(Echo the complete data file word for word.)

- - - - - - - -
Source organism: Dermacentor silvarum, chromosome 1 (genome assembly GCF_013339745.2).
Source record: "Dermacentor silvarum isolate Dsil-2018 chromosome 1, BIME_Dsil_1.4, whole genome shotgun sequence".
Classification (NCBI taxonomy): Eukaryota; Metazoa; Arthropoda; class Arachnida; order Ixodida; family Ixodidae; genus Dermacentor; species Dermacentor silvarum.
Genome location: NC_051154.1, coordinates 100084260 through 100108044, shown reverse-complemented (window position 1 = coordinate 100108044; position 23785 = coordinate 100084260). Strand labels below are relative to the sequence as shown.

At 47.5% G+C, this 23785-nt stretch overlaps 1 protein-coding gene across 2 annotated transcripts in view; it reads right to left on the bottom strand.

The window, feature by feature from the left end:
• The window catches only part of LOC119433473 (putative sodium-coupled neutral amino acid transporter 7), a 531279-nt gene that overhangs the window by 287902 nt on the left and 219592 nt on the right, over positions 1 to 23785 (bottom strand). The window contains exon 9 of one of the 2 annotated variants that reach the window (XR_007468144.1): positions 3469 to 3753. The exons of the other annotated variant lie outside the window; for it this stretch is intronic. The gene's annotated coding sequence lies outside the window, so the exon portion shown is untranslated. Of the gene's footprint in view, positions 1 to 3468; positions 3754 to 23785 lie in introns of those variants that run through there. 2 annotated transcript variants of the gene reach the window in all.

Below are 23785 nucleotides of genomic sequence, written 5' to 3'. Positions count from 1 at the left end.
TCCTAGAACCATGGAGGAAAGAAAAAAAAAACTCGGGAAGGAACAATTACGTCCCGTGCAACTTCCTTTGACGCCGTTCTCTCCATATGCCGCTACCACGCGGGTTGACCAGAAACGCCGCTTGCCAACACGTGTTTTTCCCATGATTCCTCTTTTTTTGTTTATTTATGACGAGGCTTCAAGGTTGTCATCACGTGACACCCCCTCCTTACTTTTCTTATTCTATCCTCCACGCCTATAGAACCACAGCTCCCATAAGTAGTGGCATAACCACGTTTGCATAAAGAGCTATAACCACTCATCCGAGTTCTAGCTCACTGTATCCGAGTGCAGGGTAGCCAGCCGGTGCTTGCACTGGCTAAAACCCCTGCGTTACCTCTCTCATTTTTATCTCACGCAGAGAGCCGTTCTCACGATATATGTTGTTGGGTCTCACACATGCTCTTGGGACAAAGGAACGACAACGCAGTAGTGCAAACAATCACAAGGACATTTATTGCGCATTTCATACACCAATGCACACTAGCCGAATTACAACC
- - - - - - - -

Source organism: Dermacentor silvarum, chromosome 1 (genome assembly GCF_013339745.2).
Source record: "Dermacentor silvarum isolate Dsil-2018 chromosome 1, BIME_Dsil_1.4, whole genome shotgun sequence".
Classification (NCBI taxonomy): Eukaryota; Metazoa; Arthropoda; class Arachnida; order Ixodida; family Ixodidae; genus Dermacentor; species Dermacentor silvarum.
Genome location: NC_051154.1, coordinates 100084260 through 100108044, shown reverse-complemented (window position 1 = coordinate 100108044; position 23785 = coordinate 100084260). Strand labels below are relative to the sequence as shown.

At 47.5% G+C, this 23785-nt stretch overlaps 1 protein-coding gene across 2 annotated transcripts in view; it reads right to left on the bottom strand.

The window, feature by feature from the left end:
• The window catches only part of LOC119433473 (putative sodium-coupled neutral amino acid transporter 7), a 531279-nt gene that overhangs the window by 287902 nt on the left and 219592 nt on the right, over positions 1 to 23785 (bottom strand). The window contains exon 9 of one of the 2 annotated variants that reach the window (XR_007468144.1): positions 3469 to 3753. The exons of the other annotated variant lie outside the window; for it this stretch is intronic. The gene's annotated coding sequence lies outside the window, so the exon portion shown is untranslated. Of the gene's footprint in view, positions 1 to 3468; positions 3754 to 23785 lie in introns of those variants that run through there. 2 annotated transcript variants of the gene reach the window in all.

Below are 23785 nucleotides of genomic sequence, written 5' to 3'. Positions count from 1 at the left end.
TCCTAGAACCATGGAGGAAAGAAAAAAAAAACTCGGGAAGGAACAATTACGTCCCGTGCAACTTCCTTTGACGCCGTTCTCTCCATATGCCGCTACCACGCGGGTTGACCAGAAACGCCGCTTGCCAACACGTGTTTTTCCCATGATTCCTCTTTTTTTGTTTATTTATGACGAGGCTTCAAGGTTGTCATCACGTGACACCCCCTCCTTACTTTTCTTATTCTATCCTCCACGCCTATAGAACCACAGCTCCCATAAGTAGTGGCATAACCACGTTTGCATAAAGAGCTATAACCACTCATCCGAGTTCTAGCTCACTGTATCCGAGTGCAGGGTAGCCAGCCGGTGCTTGCACTGGCTAAAACCCCTGCGTTACCTCTCTCATTTTTATCTCACGCAGAGAGCCGTTCTCACGATATATGTTGTTGGGTCTCACACATGCTCTTGGGACAAAGGAACGACAACGCAGTAGTGCAAACAATCACAAGGACATTTATTGCGCATTTCATACACCAATGCACACTAGCCGAATTACAACC